- Appraisers use the P&L to analyze the market value of the hotel. They may be engaged by the lender or owner, at loan origination and/or on a regular basis according to internal controls.
- Brokers use the P&L to determine the value of the hotel and identify possible opportunities for the buyer to improve the value, thus engaging interest from prospective buyers.
- Owners/Investors use the P&L to evaluate their returns, ensure that they comply with debt covenants, plan cash distributions, report to investors, and decide about re-investing in the hotel for renovations or upgrades.
Castell P&L video
Hotels are an unusual form of real estate in that the entire business cycle transpires in just 24 hours. Rooms are marketed, booked, rented, occupied, cleaned, and turned back into inventory each day. Because of this, prices can fluctuate dramatically depending on demand. For example, demand may rise due to an external pressure, such as a major event in town.
Revenues fluctuate by day of week, season, weather patterns, event schedules and other variables. Layered onto this revenue pattern is that some bookings pay in advance, some pay on departure, which may be after a stay of several weeks, and some pay from invoices which may take a couple of months.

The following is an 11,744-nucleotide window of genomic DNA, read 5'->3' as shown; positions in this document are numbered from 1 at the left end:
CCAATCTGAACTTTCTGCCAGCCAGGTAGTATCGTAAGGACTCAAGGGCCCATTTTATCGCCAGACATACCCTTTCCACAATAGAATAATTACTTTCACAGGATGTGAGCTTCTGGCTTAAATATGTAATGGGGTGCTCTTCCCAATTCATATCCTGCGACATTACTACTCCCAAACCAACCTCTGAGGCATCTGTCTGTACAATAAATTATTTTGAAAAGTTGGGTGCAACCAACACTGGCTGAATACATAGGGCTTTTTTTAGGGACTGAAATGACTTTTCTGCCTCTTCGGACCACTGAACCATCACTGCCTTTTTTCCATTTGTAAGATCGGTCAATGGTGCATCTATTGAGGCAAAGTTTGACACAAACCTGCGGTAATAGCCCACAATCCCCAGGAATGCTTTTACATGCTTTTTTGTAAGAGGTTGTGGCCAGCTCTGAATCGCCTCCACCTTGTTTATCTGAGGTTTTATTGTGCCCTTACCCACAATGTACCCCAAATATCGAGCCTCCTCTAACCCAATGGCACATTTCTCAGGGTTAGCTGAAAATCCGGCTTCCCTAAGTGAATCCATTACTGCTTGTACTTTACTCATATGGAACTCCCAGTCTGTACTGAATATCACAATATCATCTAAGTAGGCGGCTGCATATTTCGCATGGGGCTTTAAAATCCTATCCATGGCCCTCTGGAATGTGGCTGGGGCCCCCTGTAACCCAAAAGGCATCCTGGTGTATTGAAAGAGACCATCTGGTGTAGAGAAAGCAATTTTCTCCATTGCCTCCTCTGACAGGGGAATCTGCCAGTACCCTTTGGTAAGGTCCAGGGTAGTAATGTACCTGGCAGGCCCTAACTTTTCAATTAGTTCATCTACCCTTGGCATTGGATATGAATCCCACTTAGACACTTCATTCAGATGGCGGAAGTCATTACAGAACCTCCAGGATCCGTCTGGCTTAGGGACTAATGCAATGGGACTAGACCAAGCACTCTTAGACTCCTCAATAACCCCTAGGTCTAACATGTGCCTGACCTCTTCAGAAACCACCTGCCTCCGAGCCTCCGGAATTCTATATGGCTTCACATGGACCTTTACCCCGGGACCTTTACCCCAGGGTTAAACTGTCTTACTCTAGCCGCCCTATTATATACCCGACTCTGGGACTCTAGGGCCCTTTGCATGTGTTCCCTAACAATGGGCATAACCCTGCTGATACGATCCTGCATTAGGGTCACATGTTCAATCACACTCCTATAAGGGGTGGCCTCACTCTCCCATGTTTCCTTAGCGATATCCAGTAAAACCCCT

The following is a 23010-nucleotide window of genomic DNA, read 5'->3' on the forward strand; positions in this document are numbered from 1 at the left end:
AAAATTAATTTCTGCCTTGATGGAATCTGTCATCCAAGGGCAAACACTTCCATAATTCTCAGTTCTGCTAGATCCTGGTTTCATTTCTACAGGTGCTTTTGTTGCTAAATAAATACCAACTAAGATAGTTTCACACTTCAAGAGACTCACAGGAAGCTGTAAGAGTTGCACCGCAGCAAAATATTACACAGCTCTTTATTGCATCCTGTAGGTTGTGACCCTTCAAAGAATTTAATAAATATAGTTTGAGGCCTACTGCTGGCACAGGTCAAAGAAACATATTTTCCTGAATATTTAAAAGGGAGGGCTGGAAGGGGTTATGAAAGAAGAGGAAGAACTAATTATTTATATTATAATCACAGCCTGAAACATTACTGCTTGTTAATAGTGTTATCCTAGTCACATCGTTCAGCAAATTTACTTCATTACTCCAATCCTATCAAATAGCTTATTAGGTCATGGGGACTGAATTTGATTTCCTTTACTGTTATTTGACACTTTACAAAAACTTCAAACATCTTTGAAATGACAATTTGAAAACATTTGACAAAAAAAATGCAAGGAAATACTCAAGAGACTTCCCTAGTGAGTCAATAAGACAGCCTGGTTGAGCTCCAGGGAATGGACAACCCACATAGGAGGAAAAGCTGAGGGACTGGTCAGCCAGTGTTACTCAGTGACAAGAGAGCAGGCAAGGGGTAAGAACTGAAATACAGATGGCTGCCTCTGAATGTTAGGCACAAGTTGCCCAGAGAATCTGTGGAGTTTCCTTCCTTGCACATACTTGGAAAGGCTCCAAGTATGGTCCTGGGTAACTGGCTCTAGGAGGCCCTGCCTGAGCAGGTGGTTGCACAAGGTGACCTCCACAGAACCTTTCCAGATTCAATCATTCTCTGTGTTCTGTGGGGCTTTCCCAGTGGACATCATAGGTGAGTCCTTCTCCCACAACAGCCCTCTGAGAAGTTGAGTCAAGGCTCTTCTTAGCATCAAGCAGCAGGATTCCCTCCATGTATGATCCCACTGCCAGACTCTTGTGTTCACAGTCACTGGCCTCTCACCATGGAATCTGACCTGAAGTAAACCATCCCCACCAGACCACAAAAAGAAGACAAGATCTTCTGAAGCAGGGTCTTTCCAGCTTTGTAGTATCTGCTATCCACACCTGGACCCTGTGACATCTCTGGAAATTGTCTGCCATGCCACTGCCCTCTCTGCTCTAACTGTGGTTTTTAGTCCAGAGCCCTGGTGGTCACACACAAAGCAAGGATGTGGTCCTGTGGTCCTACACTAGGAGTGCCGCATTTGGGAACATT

Payments fluctuate according to a different set of triggers. Payroll, utilities, insurance, contracted services, property tax and administrative expenses, among others have a significant fixed component and have to be paid whether or not the hotel is full. Variable expenses like guest room supplies and linens may be paid before the room is occupied and revenues are received. Sales and occupancy taxes as well as franchise fees are paid shortly after revenues are booked, but often before the cash is received. The mortgage must be paid, even during slow seasons.
In one aspect of cash management, hotels record taxes collected on behalf of the local government from sales including room rentals, food and beverage, and retail sales. These can exceed 20 percent of hotel revenues. While taxes are recorded at the time the sale is made, the cash may not be received until the Account Receivable is collected. Taxes are generally due 30 to 60 days after the sale is made. The hotel requires enough cash on hand to pay the taxes.
For these reasons, cash management is important.
Hotels budget by month, and sometimes by week, to plan their cash requirements and make sure the bills can be paid.
Cash reserves are built up during peak periods to cover slower seasons.
Hotels use working capital loans to smooth unexpected mismatches between revenues and expenses.
Budgets and Forecasts